(CNN) – Astronomers have detected an unexpected chemical element high up on the atmosphere of two sizzling exoplanets where liquid iron and gems fall from the sky.
The two exoplanets, which orbit separate stars beyond our solar system, are ultrahot gas giants called WASP-76b and WASP-121b. The astronomers used the European Southern Observatory’s Very Large Telescope to detect barium high in the atmosphere of each exoplanet.
The barium is the heaviest element ever discovered within the atmosphere of an exoplanet. The journal Astronomy & Astrophysics published a study detailing the discovery on Thursday.
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With each reveal, WASP-76b and WASP-121b they seem stranger to scientists.
“The puzzling and counterintuitive part is: why is there such a heavy element in the upper layers of the atmosphere of these planets?said the lead author of the study, Thomas Azevedo Silvaa doctoral student at the University of Porto and the Institute of Astrophysics and Space Sciences in Portugal, in a statement.
“This was kind of a accidental discovery. We weren’t expecting or looking for barium in particular and had to verify that it actually came from the planet, as it had never been seen on any exoplanet before.”
Both exoplanets are similar in size to Jupiter, the largest planet in our solar system, but have incredibly high surface temperatures well above 1,000 degrees Celsius.
The elevated temperatures in WASP-76b and WASP-121b are due to the fact that each planet is located close to its host starcompleting a single orbit in about a day or two.
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First discovered in 2015, WASP-121b is about 855 light-years from Earth. The exoplanet has an atmosphere of glowing water vapor, and the strong gravitational attraction of the star it orbits is deforming it into the shape of a soccer ball.
The planet is tidally locked, meaning that the same side of the planet always faces the star. This is similar to how our moon orbits the Earth. On the day side, temperatures start at 2227 C in the deepest layer. deep in the atmosphere and reach 3227 C in the upper layer.
Scientists first detected WASP-76b in 2016. It orbits around a star in the constellation of Pisces., 640 light years from Earth. This exoplanet is also tidally locked, so on its day side, which faces the star, temperatures exceed 4,400 F (2,426 C).
The fiery nature of exoplanets has given them unusual features and a climate that seems straight out of science fiction. Scientists believe that liquid iron rains from the sky on WASP-76b, while in WASP-121b clouds of metal and liquid gems are formed.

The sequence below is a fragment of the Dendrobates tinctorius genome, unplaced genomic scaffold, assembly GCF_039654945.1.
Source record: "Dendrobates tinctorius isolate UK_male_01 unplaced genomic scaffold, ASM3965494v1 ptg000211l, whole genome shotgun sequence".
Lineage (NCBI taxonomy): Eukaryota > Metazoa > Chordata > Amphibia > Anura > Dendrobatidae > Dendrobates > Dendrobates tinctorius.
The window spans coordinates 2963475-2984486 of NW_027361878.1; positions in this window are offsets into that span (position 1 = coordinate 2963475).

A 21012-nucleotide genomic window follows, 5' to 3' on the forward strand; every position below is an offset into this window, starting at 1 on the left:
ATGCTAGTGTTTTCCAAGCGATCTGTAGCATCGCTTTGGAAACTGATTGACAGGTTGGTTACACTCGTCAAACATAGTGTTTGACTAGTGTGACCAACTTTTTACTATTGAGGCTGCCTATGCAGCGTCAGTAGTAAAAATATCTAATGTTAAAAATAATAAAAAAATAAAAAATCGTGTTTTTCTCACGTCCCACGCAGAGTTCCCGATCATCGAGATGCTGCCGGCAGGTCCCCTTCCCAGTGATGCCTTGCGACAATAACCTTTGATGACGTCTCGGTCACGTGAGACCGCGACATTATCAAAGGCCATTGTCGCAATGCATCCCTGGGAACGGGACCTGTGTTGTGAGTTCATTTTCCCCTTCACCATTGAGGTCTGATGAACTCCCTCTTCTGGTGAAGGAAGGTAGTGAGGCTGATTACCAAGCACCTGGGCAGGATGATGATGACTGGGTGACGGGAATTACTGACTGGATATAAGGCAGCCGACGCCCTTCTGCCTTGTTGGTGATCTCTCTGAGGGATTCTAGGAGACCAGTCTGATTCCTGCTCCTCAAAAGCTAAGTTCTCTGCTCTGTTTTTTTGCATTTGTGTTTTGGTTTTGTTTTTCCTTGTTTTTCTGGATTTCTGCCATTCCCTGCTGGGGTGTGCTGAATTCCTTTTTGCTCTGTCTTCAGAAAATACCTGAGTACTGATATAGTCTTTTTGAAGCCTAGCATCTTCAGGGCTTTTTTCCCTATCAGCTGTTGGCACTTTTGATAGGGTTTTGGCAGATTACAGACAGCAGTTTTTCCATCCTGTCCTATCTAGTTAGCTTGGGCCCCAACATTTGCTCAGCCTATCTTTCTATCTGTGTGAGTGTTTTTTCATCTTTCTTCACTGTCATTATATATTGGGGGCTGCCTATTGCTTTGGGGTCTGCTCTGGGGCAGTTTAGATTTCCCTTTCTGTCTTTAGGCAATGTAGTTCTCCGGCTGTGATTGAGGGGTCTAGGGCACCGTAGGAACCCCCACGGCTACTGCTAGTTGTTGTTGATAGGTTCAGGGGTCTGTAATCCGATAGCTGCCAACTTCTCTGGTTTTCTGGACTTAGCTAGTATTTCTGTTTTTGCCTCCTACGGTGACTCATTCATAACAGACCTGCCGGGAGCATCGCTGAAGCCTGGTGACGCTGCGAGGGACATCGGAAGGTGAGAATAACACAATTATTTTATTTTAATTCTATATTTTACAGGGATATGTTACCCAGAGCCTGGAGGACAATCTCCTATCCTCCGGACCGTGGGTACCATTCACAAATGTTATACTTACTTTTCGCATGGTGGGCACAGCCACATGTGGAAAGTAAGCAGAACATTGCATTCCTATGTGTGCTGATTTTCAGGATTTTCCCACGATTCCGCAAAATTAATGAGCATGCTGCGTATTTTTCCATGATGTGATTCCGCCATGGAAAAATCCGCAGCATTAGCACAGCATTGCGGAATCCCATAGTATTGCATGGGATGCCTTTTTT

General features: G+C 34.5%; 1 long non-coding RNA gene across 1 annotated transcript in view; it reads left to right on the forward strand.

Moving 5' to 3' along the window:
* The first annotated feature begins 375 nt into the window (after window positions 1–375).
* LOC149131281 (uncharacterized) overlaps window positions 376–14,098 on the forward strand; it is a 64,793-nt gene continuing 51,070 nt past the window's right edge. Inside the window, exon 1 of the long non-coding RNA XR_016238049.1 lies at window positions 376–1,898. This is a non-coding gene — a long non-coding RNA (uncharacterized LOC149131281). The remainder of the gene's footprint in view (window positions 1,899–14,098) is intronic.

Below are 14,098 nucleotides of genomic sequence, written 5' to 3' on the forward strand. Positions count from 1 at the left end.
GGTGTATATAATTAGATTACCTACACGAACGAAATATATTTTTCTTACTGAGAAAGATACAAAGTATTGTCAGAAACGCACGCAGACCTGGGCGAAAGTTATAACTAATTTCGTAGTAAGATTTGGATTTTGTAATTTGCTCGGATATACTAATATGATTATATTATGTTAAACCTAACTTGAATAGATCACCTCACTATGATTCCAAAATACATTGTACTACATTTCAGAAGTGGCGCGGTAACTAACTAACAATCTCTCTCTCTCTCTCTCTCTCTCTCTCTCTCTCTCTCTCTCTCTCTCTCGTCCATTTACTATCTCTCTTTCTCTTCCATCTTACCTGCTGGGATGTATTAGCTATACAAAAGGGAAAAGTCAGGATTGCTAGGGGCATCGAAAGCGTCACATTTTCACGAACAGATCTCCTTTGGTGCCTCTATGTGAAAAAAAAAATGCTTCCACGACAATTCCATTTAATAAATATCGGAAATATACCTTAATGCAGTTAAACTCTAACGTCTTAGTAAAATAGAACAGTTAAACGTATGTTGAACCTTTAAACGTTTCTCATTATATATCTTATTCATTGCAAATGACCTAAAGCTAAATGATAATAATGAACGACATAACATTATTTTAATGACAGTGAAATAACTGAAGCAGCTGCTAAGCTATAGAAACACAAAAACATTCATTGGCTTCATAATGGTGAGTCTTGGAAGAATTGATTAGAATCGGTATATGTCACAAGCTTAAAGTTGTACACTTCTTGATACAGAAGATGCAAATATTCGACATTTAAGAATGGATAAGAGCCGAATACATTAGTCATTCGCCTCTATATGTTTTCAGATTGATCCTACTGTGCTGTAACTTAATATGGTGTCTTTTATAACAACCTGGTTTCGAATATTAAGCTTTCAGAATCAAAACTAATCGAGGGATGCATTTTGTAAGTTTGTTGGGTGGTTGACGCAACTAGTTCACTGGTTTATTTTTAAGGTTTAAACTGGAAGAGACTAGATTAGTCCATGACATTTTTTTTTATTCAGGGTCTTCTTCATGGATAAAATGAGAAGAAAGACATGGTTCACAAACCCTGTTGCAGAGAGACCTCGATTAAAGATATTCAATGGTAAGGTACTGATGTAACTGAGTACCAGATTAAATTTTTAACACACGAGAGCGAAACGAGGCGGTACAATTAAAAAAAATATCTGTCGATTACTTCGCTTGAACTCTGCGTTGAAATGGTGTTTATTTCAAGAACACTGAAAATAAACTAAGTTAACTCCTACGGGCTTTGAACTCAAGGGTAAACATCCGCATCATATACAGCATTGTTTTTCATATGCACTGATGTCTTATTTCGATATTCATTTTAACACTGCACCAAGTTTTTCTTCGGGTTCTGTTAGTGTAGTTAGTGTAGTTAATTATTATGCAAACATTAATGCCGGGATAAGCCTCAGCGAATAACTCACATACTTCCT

The detection of barium in the upper atmosphere of each planet surprised the researchers. The element is 2 1/2 times heavier than iron..
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“Given the high gravity of the planets, we would expect heavy elements like barium to fall rapidly into the lower layers of the atmosphere.”said study co-author Olivier Demangeon, a postdoctoral researcher at the University of Porto and the Institute of Astrophysics and Space Sciences. in Portugal, in a statement.
Finding barium in the atmosphere of both exoplanets could suggest that ultrahot gas giants have even more unusual features than suspected.
On Earth, barium appears in the night skies as a vibrant green color when fireworks are lit. But scientists aren’t sure what natural process is causing the heavy element to appear so high in the atmosphere of these gas giants.
The research team used the ESPRESSO instrument, or Echelle Spectrograph for Rocky Exoplanets and Stable Spectroscopic Observations, installed on the Very Large Telescope in Chile, to study starlight as it passed through the atmosphere of each planet.
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“Being gaseous and hot, their atmospheres are very extensive”Demangeon said, “and are therefore easier to observe and study than those from smaller or cooler planets.”
Future telescopes will also be able to spy more detail within exoplanets’ atmospheric layers, including rocky Earth-like ones, to uncover the mysteries of unusual worlds throughout the galaxy.
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